Cover image for Careful what you wish for : a novel
Title:
Careful what you wish for : a novel
Author:
Hermes, Myrlin A. (Myrlin Ambrosia)
Publication Information:
New York : Simon & Schuster, [1999]

©1999
Physical Description:
207 pages ; 23 cm
Language:
English
ISBN:
9780684849324
Format :
Book

Available:*

Library
Call Number
Material Type
Home Location
Status
Newstead Library X Adult Fiction Open Shelf
Searching...

On Order

Summary

Summary

Tremendous growth and change takes place as students move from childhood to adolescence. The rewards of working with this age group are enormous, but they can be a tough crowd for teachers. Read It in the Classroom! explores the challenges of understanding the developing needs of these students, ages 9 to 14.

Designed to help teachers incorporate literature into their reading programs, this valuable resource guides teachers and students as they grow away from pre-packaged programs and take ownership of their classrooms. Classroom-tested theme units and strategies include a wealth of reading material for children-fiction and non-fiction, trade and educational books-with numerous examples of student work. Concrete suggestions for organizing the classroom, the timetable, and a variety of reading and writing activities encourage students to grow as readers, allowing for individual differences and for the intergration of various curriculum areas. Extensive bibliographies list dozens of books to use in the classroom in innovative ways.

Allowing the freedom of choice in a reading/writing classroom requires new ways of making book selections, as well as new methods of evaluating learning and reading comprehension. Read It in the Classroom! provides a treasure-trove of ideas teachers can use, adapt, change and make their own.


Reviews 1

Publisher's Weekly Review

A sensitive Southern woman takes decades to learn from her past and make a genuine family connection in this emotionally laden first novel. Leavening her narrative with touches of mysticism, Hermes explores the fragile aspect of love and how the neurotic fear of losing it can have disastrous consequences. Protagonist Eleanor Blackmar Cline sets the plot in motion when, in 1949, she asks her husband to bring his biracial mistress, Natalie, into their house, so that they can save the money he is committing to Natalie's support. It's as if by forcing herself to face the reality of his infidelity, she will somehow bring closure to their tenuous relationship. The event shakes up the gossipy Southern town of Liberty, where Eleanor's family has lived for generations and where her wayward mother's reputation has dogged Eleanor almost from birth. Natalie's spirited audacity moves Eleanor to a surprised and genuine liking: the two women develop a deep bond. From Natalie, Eleanor acquires the courage to free herself from her shaming legacy and her empty marriage to her insanely jealous and physically abusive husband. She flees to New York, returning 15 years later for her husband's funeral, when she must face her grown son and the woman he loves, and try to explain the past. Hermes displays courage in her emotional explorations, revealing her characters' complex motives in extensive dialogue and unobtrusive third-person prose, then leading them to discover for themselves that in order to love or be loved, they must allow themselves to become vulnerable. Her grasp of domestic joy and sadness, and her evocation of life in a small Southern town, add texture to this uplifting weeper. (June) (c) Copyright PWxyz, LLC. All rights reserved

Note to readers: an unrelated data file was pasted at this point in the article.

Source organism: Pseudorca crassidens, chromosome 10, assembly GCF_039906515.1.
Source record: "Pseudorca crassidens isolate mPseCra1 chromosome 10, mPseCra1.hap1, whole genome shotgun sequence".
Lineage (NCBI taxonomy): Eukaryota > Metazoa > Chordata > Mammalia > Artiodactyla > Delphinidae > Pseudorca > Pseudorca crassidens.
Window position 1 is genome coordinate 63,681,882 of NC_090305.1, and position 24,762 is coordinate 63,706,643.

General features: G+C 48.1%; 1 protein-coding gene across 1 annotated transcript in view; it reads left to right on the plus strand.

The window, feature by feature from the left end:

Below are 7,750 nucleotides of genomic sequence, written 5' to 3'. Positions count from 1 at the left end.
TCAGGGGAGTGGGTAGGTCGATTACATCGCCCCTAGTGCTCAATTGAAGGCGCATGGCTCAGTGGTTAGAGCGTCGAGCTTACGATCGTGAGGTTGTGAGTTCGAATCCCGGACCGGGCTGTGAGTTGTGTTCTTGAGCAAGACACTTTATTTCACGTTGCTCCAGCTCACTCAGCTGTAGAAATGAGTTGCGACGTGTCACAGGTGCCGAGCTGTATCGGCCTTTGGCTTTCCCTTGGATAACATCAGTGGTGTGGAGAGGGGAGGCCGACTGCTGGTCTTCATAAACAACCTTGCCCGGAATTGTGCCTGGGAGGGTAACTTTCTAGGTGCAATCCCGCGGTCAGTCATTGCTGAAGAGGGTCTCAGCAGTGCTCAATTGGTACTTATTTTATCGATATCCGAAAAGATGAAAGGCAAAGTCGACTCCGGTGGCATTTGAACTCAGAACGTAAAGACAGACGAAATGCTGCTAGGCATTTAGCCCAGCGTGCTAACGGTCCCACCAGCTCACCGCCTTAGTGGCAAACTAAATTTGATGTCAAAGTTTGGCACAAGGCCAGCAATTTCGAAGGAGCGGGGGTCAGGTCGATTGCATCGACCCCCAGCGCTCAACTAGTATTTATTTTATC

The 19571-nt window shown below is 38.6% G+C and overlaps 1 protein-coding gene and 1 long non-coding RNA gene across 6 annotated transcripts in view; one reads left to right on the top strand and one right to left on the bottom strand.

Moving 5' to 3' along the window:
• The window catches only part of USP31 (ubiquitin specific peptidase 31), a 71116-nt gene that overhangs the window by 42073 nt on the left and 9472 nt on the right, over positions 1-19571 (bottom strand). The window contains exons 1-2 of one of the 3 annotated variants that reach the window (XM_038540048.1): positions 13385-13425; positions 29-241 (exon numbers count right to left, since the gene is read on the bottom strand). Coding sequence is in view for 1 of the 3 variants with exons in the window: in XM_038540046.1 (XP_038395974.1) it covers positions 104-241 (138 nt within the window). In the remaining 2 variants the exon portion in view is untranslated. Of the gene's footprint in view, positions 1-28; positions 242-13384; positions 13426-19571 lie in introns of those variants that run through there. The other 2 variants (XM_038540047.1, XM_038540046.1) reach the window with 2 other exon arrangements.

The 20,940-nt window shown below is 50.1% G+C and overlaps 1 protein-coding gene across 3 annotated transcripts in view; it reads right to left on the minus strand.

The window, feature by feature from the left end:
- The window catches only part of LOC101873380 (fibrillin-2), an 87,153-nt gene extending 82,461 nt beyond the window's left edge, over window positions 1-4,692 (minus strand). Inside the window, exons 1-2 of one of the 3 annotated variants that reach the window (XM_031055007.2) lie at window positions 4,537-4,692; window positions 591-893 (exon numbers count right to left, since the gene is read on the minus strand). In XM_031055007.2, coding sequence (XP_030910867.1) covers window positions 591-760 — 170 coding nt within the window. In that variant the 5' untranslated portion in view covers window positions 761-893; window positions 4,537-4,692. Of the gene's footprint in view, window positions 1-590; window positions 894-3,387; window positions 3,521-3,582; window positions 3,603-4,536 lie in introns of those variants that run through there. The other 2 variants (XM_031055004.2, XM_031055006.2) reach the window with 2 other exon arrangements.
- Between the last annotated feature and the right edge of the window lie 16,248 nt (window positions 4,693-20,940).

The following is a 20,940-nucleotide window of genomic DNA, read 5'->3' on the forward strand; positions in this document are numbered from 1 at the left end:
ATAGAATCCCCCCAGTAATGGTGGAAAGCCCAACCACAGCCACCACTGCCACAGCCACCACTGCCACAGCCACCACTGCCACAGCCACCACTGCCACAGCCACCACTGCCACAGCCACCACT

Excerpts

Excerpts